Being God’s People

KEY VERSE: “Which in time past were not a people, but are now the people of God: which had not obtained mercy, but now have obtained mercy.” —I Peter 2:10


BEING GOD’S PEOPLE has different meanings at different times. In the Old Testament writings, we learn about the nation of Israel, who constituted God’s people, with their alternating periods of faithfulness and unfaithfulness.—Exod. 6:7

In God’s coming kingdom here on earth the entire redeemed human race will be the people of God, and will receive healing and blessings. In this lesson the Apostle Peter addresses God’s people during the Gospel Age—those who are sacrificing their earthly ambitions for the hope of a heavenly reward in the first resurrection. (Rev. 20:6) Peter explains that this people is “chosen of God, and precious,” and will be built up into “a spiritual house”—the temple of God.—I Pet. 2:4,5

God’s people during this present Gospel Age have the responsibility Peter wrote about, saying “that ye should shew forth the praises of him who hath called you out of darkness into his marvelous light.” (I Pet. 2:9) We were once in darkness, separated from God, but were called to be his people. Our primary purpose is now to preach the glad tidings of the Gospel, to “let” our “light so shine before men, that they may see your [our] good works, and glorify your Father which is in heaven.”—Matt. 5:16

By God’s people becoming “an holy priesthood” (I Pet. 2:5), they are able to offer up sacrifices acceptable to God by Jesus Christ. The Apostle Paul emphasized that these sacrifices should totally dominate our lives when he said, “Present your bodies a living sacrifice, holy, acceptable unto God, which is your reasonable service.”—Rom. 12:1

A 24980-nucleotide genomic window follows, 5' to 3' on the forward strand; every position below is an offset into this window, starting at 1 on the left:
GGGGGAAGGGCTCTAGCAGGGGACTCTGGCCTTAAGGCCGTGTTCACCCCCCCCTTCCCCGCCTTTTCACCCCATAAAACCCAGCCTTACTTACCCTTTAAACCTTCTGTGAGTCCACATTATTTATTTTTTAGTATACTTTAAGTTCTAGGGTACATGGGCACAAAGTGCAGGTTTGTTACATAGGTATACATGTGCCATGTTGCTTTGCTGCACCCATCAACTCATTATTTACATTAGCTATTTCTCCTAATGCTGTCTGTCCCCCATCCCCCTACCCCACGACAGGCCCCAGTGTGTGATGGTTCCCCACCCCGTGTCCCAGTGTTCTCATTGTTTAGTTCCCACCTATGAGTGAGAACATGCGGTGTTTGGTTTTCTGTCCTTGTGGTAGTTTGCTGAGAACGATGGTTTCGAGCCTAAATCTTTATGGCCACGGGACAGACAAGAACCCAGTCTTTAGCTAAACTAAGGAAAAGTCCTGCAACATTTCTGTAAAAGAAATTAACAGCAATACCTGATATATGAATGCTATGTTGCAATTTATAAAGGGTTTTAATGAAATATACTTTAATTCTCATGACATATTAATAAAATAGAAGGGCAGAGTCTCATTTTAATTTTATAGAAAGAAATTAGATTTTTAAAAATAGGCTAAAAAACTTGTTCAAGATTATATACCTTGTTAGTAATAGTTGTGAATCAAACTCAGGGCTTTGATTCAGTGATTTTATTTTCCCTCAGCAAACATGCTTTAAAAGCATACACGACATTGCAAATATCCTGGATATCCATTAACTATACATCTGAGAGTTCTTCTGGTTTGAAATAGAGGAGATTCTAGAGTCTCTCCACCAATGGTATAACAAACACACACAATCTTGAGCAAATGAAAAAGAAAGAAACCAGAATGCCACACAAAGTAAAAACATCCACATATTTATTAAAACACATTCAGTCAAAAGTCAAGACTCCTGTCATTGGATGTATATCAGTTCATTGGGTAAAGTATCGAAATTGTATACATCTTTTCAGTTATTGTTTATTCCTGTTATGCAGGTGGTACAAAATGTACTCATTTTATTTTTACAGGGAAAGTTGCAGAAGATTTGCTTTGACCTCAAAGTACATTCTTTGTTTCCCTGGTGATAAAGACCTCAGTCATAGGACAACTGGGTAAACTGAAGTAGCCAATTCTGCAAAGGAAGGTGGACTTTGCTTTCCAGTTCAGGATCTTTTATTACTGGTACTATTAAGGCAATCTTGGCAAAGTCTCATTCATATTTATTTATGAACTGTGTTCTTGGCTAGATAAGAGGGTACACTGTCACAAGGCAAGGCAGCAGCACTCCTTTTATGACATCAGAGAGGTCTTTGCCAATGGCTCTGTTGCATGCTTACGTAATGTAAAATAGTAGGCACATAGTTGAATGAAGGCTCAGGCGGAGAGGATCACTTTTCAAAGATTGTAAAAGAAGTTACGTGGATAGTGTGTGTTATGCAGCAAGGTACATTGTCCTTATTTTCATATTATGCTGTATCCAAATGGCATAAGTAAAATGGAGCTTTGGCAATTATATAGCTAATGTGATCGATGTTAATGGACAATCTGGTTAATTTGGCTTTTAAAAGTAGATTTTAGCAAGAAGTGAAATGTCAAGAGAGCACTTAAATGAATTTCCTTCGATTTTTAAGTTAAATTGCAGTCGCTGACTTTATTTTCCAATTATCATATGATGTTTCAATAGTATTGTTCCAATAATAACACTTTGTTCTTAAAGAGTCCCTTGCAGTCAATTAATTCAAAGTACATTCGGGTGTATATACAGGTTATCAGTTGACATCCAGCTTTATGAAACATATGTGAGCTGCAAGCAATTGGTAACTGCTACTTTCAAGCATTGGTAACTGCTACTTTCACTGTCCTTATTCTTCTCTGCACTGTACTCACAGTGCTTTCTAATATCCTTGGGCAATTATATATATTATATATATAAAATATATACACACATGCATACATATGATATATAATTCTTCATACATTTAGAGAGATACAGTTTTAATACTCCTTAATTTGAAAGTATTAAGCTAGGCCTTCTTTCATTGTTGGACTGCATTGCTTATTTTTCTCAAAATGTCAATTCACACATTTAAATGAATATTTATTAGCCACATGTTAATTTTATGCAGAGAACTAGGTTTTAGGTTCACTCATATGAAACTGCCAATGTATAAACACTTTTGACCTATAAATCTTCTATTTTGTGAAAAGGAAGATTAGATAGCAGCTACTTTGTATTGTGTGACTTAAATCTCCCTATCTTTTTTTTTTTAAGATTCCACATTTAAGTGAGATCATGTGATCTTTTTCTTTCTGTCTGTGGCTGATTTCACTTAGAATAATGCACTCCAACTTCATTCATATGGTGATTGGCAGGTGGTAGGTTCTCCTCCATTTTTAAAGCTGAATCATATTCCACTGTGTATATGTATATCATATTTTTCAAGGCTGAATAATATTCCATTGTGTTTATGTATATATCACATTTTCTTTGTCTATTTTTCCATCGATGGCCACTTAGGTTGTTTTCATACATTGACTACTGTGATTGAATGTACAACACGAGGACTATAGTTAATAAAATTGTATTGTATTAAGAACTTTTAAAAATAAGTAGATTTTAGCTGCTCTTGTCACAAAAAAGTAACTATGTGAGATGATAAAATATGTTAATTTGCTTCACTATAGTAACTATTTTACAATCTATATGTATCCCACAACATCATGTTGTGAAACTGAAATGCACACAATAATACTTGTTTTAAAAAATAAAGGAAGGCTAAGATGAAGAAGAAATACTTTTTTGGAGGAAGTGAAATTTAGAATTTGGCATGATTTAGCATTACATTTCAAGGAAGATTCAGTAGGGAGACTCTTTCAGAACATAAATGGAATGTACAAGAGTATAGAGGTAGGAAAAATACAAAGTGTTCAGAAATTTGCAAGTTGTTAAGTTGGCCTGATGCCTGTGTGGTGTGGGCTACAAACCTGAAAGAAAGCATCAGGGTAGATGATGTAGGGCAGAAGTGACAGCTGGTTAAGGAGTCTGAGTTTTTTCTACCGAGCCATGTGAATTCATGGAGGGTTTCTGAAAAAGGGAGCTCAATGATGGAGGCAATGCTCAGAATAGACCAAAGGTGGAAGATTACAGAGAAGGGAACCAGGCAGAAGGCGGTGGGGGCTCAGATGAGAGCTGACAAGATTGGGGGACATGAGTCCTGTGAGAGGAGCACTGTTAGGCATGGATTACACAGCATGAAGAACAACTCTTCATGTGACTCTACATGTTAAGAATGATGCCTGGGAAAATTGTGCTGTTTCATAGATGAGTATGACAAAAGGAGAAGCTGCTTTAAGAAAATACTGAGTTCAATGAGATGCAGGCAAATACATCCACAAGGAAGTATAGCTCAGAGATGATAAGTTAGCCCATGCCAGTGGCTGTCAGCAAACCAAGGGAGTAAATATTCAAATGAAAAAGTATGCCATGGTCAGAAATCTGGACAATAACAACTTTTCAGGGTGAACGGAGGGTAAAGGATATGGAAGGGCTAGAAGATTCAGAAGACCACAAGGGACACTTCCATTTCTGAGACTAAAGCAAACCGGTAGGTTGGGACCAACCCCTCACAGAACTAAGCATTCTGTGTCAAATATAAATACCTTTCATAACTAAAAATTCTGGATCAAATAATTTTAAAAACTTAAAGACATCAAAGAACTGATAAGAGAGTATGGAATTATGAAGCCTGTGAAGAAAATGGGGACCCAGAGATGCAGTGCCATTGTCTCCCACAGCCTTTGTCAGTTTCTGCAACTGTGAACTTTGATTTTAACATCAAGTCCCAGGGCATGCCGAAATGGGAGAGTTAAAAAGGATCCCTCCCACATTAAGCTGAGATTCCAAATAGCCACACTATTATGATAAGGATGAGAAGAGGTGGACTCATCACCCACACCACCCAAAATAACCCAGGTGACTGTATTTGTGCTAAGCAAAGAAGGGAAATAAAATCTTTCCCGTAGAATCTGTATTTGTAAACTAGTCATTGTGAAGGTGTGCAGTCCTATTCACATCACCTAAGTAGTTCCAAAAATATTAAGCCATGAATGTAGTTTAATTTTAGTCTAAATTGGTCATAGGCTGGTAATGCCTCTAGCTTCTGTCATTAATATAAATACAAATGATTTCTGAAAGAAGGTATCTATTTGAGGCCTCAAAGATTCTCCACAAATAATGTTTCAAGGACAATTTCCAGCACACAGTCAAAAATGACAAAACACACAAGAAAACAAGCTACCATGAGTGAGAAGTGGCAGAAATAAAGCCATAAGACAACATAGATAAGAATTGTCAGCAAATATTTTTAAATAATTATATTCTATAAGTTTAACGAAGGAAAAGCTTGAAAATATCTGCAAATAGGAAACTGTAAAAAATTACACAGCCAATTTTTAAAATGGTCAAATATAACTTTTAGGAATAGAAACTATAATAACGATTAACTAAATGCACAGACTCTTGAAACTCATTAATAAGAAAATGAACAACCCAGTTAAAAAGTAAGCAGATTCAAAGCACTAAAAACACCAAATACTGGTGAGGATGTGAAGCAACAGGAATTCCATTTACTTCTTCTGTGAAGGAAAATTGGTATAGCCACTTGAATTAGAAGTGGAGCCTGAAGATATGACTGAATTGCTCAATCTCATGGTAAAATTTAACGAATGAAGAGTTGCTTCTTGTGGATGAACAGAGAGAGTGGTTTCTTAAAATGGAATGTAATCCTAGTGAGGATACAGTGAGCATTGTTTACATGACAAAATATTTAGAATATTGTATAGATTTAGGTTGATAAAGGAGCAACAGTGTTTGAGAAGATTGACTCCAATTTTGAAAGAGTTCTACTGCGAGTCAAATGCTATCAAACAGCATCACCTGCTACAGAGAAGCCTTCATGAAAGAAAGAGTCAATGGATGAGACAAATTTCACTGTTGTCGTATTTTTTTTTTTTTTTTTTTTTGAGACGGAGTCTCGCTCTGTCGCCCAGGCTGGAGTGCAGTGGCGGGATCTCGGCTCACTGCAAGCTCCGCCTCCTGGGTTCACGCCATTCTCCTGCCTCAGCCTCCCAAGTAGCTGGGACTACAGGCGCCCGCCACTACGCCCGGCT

As priests, God’s people are separated from the world for the purpose of service. This priesthood is the result of our coming to the Lord Jesus Christ—laying aside all weaknesses of the flesh (I Pet. 2:1), and offering sacrifices. (vs. 5) They are in the world, yet are not of the world. (John 17:14) Those who remain faithful unto death will become royal priests in the kingdom, when the glorified church will become instructors in righteousness to the world of mankind.

By coming to Jesus, we, too, become living stones which will be “built up a spiritual house.” (vs. 5) Peter does not say we will build this spiritual house, but rather that we will be built up into it. Each stone will be shaped, chiseled and polished to fit perfectly in place according to God’s design. As part of this spiritual house which is being built upon the solid foundation of Jesus as a ransom for all, we become “precious” to God (vs. 7) as his people today.

God’s people are “a peculiar people” (Tit. 2:14), in the sense that they are separate from the world. They are a “people for a purpose,” implying that God has a special mission in life for them.—I Pet. 2:9, Wilson’s Emphatic Diaglott

These have been redeemed with Christ’s precious blood (I Pet. 1: 18,19) and have consecrated themselves to the Lord, offered up sacrifices holy and acceptable to God showing forth the praises of the Heavenly Father and his only begotten Son. Their lives are completely dedicated to God. They have therefore become the people of God’, and have ‘obtained mercy’ so that God considers them his ‘special treasure’. (vss. 9,10, Margin) What could ever be a greater treasure in all the earth?

Dawn Bible Students Association
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